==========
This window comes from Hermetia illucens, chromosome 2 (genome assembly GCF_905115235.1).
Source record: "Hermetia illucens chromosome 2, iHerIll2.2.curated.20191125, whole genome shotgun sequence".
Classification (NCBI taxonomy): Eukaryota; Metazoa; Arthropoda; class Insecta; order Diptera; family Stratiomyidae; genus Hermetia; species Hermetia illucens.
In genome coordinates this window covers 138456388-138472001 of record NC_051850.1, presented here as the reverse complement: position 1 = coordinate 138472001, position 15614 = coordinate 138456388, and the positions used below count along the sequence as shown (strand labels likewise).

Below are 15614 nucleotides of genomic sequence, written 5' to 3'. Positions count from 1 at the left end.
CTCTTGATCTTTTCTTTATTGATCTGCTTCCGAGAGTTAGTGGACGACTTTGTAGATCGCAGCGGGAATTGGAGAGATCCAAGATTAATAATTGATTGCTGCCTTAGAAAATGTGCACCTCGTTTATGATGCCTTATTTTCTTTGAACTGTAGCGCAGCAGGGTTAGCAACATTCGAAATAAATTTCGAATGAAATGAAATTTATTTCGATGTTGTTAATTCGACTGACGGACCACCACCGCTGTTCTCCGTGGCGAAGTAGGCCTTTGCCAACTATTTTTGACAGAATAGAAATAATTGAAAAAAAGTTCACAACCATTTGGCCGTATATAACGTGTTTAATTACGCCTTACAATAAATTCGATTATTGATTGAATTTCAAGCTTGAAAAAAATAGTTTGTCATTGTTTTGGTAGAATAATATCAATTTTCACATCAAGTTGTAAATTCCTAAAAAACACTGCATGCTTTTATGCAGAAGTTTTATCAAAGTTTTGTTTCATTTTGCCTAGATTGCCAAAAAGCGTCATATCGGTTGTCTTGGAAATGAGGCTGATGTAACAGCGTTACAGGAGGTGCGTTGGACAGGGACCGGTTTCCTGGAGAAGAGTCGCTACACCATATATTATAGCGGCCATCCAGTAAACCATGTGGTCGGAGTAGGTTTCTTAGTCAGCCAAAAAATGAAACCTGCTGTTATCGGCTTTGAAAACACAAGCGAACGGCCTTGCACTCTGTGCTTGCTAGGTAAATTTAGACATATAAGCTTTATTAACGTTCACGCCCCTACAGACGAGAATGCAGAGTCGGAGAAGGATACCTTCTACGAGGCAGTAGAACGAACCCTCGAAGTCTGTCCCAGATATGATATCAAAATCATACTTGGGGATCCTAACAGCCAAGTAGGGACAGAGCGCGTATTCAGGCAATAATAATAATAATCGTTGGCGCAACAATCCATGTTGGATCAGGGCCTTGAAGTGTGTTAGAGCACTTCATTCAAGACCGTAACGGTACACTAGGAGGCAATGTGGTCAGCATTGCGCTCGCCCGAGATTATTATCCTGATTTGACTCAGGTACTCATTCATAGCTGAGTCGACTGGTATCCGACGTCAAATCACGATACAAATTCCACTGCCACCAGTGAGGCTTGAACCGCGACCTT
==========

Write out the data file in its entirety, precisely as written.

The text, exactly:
This window comes from Hermetia illucens, chromosome 2 (genome assembly GCF_905115235.1).
Source record: "Hermetia illucens chromosome 2, iHerIll2.2.curated.20191125, whole genome shotgun sequence".
Classification (NCBI taxonomy): Eukaryota; Metazoa; Arthropoda; class Insecta; order Diptera; family Stratiomyidae; genus Hermetia; species Hermetia illucens.
In genome coordinates this window covers 138456388-138472001 of record NC_051850.1, presented here as the reverse complement: position 1 = coordinate 138472001, position 15614 = coordinate 138456388, and the positions used below count along the sequence as shown (strand labels likewise).

Below are 15614 nucleotides of genomic sequence, written 5' to 3'. Positions count from 1 at the left end.
CTCTTGATCTTTTCTTTATTGATCTGCTTCCGAGAGTTAGTGGACGACTTTGTAGATCGCAGCGGGAATTGGAGAGATCCAAGATTAATAATTGATTGCTGCCTTAGAAAATGTGCACCTCGTTTATGATGCCTTATTTTCTTTGAACTGTAGCGCAGCAGGGTTAGCAACATTCGAAATAAATTTCGAATGAAATGAAATTTATTTCGATGTTGTTAATTCGACTGACGGACCACCACCGCTGTTCTCCGTGGCGAAGTAGGCCTTTGCCAACTATTTTTGACAGAATAGAAATAATTGAAAAAAAGTTCACAACCATTTGGCCGTATATAACGTGTTTAATTACGCCTTACAATAAATTCGATTATTGATTGAATTTCAAGCTTGAAAAAAATAGTTTGTCATTGTTTTGGTAGAATAATATCAATTTTCACATCAAGTTGTAAATTCCTAAAAAACACTGCATGCTTTTATGCAGAAGTTTTATCAAAGTTTTGTTTCATTTTGCCTAGATTGCCAAAAAGCGTCATATCGGTTGTCTTGGAAATGAGGCTGATGTAACAGCGTTACAGGAGGTGCGTTGGACAGGGACCGGTTTCCTGGAGAAGAGTCGCTACACCATATATTATAGCGGCCATCCAGTAAACCATGTGGTCGGAGTAGGTTTCTTAGTCAGCCAAAAAATGAAACCTGCTGTTATCGGCTTTGAAAACACAAGCGAACGGCCTTGCACTCTGTGCTTGCTAGGTAAATTTAGACATATAAGCTTTATTAACGTTCACGCCCCTACAGACGAGAATGCAGAGTCGGAGAAGGATACCTTCTACGAGGCAGTAGAACGAACCCTCGAAGTCTGTCCCAGATATGATATCAAAATCATACTTGGGGATCCTAACAGCCAAGTAGGGACAGAGCGCGTATTCAGGCAATAATAATAATAATCGTTGGCGCAACAATCCATGTTGGATCAGGGCCTTGAAGTGTGTTAGAGCACTTCATTCAAGACCGTAACGGTACACTAGGAGGCAATGTGGTCAGCATTGCGCTCGCCCGAGATTATTATCCTGATTTGACTCAGGTACTCATTCATAGCTGAGTCGACTGGTATCCGACGTCAAATCACGATACAAATTCCACTGCCACCAGTGAGGCTTGAACCGCGACCTT